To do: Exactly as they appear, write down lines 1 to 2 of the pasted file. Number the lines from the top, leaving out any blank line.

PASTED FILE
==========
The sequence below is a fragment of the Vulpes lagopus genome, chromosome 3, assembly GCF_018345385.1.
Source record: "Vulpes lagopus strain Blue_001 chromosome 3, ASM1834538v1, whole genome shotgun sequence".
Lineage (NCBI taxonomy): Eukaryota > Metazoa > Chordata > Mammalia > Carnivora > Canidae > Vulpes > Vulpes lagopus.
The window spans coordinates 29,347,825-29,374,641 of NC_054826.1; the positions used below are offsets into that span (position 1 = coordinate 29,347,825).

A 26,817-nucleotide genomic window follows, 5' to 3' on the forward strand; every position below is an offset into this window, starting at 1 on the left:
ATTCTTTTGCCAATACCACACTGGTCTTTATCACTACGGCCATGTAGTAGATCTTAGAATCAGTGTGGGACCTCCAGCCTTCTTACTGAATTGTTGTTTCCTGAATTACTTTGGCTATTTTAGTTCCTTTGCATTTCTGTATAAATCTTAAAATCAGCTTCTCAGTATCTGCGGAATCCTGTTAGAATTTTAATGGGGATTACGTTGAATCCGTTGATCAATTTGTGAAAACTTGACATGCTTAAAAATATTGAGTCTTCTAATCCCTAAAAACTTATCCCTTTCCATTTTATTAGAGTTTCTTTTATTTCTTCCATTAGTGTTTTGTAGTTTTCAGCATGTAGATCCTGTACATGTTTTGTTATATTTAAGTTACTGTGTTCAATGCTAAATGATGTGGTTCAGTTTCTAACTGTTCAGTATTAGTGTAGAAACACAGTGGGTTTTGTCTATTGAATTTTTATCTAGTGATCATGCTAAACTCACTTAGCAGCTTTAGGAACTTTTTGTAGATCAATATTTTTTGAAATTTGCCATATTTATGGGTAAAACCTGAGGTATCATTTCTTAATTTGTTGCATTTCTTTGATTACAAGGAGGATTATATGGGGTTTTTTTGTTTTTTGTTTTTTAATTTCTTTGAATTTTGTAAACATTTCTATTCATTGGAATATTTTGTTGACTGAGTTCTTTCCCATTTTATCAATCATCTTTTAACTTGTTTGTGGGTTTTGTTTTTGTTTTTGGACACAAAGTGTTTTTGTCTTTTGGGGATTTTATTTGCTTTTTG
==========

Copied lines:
The sequence below is a fragment of the Vulpes lagopus genome, chromosome 3, assembly GCF_018345385.1.
Source record: "Vulpes lagopus strain Blue_001 chromosome 3, ASM1834538v1, whole genome shotgun sequence".